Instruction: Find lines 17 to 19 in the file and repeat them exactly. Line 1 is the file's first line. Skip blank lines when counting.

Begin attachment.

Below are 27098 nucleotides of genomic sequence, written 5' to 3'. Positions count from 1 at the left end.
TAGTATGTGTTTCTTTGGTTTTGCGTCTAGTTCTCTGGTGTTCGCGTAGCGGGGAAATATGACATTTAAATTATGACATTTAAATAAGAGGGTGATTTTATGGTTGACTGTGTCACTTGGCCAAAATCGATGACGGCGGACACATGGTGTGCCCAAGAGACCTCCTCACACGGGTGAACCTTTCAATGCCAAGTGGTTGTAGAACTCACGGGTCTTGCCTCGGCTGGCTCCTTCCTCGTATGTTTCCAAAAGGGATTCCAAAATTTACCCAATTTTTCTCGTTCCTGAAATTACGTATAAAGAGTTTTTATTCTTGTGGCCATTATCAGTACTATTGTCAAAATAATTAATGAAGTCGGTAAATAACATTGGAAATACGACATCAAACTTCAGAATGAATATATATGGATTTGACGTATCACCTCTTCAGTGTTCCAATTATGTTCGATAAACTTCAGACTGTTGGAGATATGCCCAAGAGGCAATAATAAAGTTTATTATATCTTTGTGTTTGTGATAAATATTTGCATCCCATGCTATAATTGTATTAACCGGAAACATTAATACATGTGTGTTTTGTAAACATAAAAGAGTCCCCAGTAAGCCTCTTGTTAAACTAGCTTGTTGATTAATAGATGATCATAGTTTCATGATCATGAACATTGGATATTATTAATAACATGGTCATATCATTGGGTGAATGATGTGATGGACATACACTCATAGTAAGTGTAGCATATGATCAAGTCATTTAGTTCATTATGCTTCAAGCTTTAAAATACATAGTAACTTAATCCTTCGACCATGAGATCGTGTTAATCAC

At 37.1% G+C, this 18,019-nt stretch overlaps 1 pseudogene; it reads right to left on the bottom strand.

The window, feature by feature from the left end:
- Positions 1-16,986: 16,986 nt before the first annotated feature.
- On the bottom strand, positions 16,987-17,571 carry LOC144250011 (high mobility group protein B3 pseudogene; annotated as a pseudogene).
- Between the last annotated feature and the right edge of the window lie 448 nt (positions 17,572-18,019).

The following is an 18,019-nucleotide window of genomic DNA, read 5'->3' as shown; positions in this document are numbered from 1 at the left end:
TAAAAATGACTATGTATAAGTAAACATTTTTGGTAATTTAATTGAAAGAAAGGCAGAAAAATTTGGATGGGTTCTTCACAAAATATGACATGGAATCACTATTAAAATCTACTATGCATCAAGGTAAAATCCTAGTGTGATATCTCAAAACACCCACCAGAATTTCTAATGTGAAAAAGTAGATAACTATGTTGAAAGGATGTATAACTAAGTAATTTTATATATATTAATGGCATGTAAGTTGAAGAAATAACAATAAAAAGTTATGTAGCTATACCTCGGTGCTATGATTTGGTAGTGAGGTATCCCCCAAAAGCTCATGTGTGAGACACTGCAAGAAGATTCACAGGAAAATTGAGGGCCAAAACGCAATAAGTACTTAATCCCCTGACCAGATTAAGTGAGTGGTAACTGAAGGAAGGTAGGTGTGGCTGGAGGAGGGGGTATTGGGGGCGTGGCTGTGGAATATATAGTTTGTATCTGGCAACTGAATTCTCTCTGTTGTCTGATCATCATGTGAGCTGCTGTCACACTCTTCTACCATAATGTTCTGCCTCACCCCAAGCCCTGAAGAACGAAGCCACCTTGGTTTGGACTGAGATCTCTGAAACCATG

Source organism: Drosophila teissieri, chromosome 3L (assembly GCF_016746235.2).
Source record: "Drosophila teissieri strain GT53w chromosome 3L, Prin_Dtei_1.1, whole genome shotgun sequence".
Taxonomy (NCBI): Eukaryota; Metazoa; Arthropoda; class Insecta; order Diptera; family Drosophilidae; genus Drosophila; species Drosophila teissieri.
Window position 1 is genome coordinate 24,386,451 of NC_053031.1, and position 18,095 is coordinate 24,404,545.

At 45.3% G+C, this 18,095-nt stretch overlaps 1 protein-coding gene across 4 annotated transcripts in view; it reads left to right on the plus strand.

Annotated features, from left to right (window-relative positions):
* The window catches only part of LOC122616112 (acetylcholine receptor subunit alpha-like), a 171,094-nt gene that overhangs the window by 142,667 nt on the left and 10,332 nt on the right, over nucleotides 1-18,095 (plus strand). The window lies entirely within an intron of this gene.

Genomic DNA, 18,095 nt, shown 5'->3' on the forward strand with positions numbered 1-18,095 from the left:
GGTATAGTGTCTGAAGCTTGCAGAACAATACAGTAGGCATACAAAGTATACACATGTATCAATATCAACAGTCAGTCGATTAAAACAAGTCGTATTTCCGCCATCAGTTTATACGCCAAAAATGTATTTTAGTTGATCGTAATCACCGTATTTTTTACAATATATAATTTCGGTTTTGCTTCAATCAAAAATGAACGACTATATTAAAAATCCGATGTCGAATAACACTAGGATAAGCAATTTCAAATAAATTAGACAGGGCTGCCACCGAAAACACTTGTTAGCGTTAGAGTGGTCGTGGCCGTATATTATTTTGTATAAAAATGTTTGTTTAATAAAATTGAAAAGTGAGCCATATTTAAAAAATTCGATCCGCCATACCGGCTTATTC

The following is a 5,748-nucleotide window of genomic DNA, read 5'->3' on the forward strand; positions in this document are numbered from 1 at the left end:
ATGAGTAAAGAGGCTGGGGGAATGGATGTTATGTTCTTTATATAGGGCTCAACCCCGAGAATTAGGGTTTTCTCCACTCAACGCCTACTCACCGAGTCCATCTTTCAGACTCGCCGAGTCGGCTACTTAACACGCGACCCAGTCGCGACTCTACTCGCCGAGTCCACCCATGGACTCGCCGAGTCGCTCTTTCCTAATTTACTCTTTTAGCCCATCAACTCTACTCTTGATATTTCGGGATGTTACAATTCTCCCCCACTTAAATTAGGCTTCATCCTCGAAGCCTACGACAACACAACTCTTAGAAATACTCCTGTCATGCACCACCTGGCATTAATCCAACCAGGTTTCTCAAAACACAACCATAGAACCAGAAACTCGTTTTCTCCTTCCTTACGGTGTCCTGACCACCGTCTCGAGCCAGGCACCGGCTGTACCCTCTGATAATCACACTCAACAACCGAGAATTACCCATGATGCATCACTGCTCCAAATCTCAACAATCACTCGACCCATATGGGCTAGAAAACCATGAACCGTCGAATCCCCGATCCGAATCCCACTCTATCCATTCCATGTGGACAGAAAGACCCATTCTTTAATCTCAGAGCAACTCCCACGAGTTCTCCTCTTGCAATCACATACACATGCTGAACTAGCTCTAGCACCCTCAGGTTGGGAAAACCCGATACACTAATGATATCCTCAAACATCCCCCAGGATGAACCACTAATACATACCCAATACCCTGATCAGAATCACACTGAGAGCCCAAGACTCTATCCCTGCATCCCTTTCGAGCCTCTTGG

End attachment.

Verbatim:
Genomic DNA, 18,095 nt, shown 5'->3' on the forward strand with positions numbered 1-18,095 from the left:
GGTATAGTGTCTGAAGCTTGCAGAACAATACAGTAGGCATACAAAGTATACACATGTATCAATATCAACAGTCAGTCGATTAAAACAAGTCGTATTTCCGCCATCAGTTTATACGCCAAAAATGTATTTTAGTTGATCGTAATCACCGTATTTTTTACAATATATAATTTCGGTTTTGCTTCAATCAAAAATGAACGACTATATTAAAAATCCGATGTCGAATAACACTAGGATAAGCAATTTCAAATAAATTAGACAGGGCTGCCACCGAAAACACTTGTTAGCGTTAGAGTGGTCGTGGCCGTATATTATTTTGTATAAAAATGTTTGTTTAATAAAATTGAAAAGTGAGCCATATTTAAAAAATTCGATCCGCCATACCGGCTTATTC

The following is a 5,748-nucleotide window of genomic DNA, read 5'->3' on the forward strand; positions in this document are numbered from 1 at the left end: